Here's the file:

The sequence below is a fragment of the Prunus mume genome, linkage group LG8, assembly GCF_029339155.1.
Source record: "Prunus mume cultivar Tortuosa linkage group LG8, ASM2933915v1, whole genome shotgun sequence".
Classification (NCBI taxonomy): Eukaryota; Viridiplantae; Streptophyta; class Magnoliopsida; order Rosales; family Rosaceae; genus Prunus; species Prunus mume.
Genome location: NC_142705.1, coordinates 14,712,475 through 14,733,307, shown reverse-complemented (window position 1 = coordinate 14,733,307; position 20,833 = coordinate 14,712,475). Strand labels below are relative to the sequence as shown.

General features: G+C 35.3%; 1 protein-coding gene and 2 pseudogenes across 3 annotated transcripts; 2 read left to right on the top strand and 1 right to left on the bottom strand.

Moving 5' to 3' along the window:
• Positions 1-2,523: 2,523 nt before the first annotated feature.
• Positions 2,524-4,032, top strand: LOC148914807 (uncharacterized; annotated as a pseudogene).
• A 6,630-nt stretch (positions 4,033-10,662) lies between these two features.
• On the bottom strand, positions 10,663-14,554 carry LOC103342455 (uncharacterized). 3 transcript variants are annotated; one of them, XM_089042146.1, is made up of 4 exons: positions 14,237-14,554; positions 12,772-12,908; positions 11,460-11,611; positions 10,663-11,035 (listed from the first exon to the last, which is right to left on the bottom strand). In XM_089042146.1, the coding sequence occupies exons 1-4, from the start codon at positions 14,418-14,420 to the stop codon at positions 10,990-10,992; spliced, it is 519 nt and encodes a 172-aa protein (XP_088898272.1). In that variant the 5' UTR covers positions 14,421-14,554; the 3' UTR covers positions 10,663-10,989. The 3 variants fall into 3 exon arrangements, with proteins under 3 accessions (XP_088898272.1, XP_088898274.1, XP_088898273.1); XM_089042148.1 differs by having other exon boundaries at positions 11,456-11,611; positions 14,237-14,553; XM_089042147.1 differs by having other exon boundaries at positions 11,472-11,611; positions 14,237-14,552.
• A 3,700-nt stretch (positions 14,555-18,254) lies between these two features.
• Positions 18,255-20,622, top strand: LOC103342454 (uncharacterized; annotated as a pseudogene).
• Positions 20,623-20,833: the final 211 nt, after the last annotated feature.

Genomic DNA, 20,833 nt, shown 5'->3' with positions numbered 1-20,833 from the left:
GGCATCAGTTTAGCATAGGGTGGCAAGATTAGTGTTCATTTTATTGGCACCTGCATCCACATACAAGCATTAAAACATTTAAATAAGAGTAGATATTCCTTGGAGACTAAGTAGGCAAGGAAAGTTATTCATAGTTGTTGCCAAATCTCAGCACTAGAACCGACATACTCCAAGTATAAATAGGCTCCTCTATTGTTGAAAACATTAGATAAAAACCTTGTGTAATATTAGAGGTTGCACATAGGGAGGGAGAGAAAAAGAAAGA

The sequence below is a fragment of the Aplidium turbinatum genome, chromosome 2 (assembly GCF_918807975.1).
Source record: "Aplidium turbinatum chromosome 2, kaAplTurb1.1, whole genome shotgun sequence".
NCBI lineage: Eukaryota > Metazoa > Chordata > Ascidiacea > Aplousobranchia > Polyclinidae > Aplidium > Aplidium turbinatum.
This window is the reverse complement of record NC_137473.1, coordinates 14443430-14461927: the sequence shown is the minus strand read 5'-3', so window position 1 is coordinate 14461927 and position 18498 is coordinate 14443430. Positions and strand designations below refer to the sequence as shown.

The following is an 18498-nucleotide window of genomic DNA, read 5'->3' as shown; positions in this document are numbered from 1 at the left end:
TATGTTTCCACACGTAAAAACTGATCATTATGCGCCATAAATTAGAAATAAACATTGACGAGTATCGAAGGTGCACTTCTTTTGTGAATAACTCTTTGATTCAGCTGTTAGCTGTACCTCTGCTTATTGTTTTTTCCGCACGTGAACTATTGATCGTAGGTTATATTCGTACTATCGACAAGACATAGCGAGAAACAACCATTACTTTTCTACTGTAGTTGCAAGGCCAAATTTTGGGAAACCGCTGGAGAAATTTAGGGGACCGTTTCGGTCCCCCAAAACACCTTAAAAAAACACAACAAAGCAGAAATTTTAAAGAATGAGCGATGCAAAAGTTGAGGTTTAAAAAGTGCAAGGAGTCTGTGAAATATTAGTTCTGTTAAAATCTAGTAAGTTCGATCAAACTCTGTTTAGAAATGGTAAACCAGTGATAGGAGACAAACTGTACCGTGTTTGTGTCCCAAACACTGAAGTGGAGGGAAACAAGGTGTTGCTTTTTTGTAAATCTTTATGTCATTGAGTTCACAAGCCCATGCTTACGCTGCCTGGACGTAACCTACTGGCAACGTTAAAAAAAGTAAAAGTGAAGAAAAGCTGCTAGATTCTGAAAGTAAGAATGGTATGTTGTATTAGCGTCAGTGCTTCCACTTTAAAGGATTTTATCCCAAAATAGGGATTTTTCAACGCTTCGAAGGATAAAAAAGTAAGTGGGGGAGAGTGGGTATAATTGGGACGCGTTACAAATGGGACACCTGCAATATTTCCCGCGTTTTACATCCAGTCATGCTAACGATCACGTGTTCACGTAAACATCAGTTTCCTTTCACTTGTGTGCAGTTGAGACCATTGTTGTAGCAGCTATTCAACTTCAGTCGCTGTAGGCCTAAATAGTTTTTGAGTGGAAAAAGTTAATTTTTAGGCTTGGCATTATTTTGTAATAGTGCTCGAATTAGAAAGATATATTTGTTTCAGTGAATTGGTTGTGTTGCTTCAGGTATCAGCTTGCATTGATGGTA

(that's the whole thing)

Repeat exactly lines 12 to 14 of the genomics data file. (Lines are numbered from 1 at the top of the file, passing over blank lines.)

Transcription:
• Positions 18,255-20,622, top strand: LOC103342454 (uncharacterized; annotated as a pseudogene).
• Positions 20,623-20,833: the final 211 nt, after the last annotated feature.

Genomic DNA, 20,833 nt, shown 5'->3' with positions numbered 1-20,833 from the left: